It’s now time to take a look at an application of second order
differential equations. We’re going to
take a look at mechanical vibrations. In
particular we are going to look at a mass that is hanging from a spring.
Vibrations can occur in pretty much all branches of
engineering and so what we’re going to be doing here can be easily adapted to
other situations, usually with just a change in notation.
Let’s get the situation setup. We are going to start with a spring of length
l, called the natural length, and
we’re going to hook an object with mass m
up to it. When the object is attached to
the spring the spring will stretch a length of L. We will call the
equilibrium position the position of the center of gravity for the object as it
hangs on the spring with no movement.
Below is sketch of the spring with and without the object
attached to it.
As denoted in the sketch we are going to assume that all
forces, velocities, and displacements in the downward direction will be
positive. All forces, velocities, and
displacements in the upward direction will be negative.
Also, as shown in the sketch above, we will measure all
displacement of the mass from its equilibrium position. Therefore, the u = 0 position will correspond to the center of gravity for the
mass as it hangs on the spring and is at rest (i.e. no movement).
Now, we need to develop a differential equation that will
give the displacement of the object at any time t. First, recall Newton’s Second Law of
In this case we will use the second derivative of the displacement,
u, for the acceleration and so Newton’s Second Law
We now need to determine all the forces that will act upon
the object. There are four forces that
we will assume act upon the object. Two
that will always act on the object and two that may or may not act upon the
Here is a list of the forces that will act upon the object.
- Gravity, Fg
The force due to gravity will
always act upon the object of course.
This force is
- Spring, Fs
We are going to assume that Hooke’s
Law will govern the force that the spring exerts on the object. This force will always be present as well and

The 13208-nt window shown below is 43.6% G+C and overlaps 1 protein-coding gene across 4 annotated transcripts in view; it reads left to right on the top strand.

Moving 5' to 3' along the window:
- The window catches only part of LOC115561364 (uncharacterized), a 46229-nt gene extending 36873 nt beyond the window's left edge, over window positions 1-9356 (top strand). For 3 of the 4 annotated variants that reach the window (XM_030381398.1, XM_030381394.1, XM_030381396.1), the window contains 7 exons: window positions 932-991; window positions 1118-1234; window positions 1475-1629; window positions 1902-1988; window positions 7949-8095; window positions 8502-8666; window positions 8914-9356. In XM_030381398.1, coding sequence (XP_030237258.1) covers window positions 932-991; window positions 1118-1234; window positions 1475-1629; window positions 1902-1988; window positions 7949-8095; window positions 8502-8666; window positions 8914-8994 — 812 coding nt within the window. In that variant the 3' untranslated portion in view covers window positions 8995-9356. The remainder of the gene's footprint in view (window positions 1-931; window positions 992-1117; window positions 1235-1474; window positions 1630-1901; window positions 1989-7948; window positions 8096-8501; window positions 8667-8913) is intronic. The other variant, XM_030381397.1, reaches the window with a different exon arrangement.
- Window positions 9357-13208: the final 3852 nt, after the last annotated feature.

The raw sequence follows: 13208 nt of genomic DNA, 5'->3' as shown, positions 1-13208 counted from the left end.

Hooke’s Law tells us that the force
exerted by a spring will be the spring constant, k > 0, times the displacement of the spring from its natural
length. For our set up the displacement
from the spring's natural length is L + u
and the minus sign is in there to make sure that the force always has the
Let’s make sure that this force
does what we expect it to. If the object
is at rest in its equilibrium position the displacement is L and the force is simply Fs
= kL which will act in the upward position
as it should since the spring has been stretched from its natural length.
If the spring has been stretched
further down from the equilibrium position then will be positive and Fs will be negative acting to pull the object back up as
it should be.
Next, if the object has been moved
up past its equilibrium point, but not yet to its natural length then u will be negative, but still less than L and so L + u will be positive and once again Fs will be negative acting to pull the object up.
Finally, if the object has been
moved upwards so that the spring is now compressed, then u will be negative and greater than L. Therefore, L + u will be negative and now Fs will be positive acting to
push the object down.
So, it looks like this force will
act as we expect that it should.
- Damping, Fd
The next force that we need to
consider is damping. This force may or
may not be present for any given problem.
Dampers work to counteract any
movement. There are several ways to
define a damping force. The one that we’ll
use is the following.
where, γ >
0 is the damping coefficient. Let’s
think for a minute about how this force will act. If the object is moving downward, then the
velocity ( ) will be positive and so Fd will be negative and acting
to pull the object back up. Likewise, if
the object is moving upward, the velocity ( ) will be negative and so Fd will be positive and acting
to push the object back down.
In other words, the damping force
as we’ve defined it will always act to counter the current motion of the object
and so will act to damp out any motion in the object.
- External Forces, F(t)
This is the catch all force. If there are any other forces that we decide
we want to act on our object we lump them in here and call it good. We typically call F(t) the forcing function.
Putting all of these together gives us the following for Newton’s Second Law.
Or, upon rewriting, we get,
Now, when the object is at rest in its equilibrium position
there are exactly two forces acting on the object, the force due to gravity and
the force due to the spring. Also, since
the object is at rest (i.e. not
moving) these two forces must be canceling each other out. This means that we must have,
Using this in Newton’s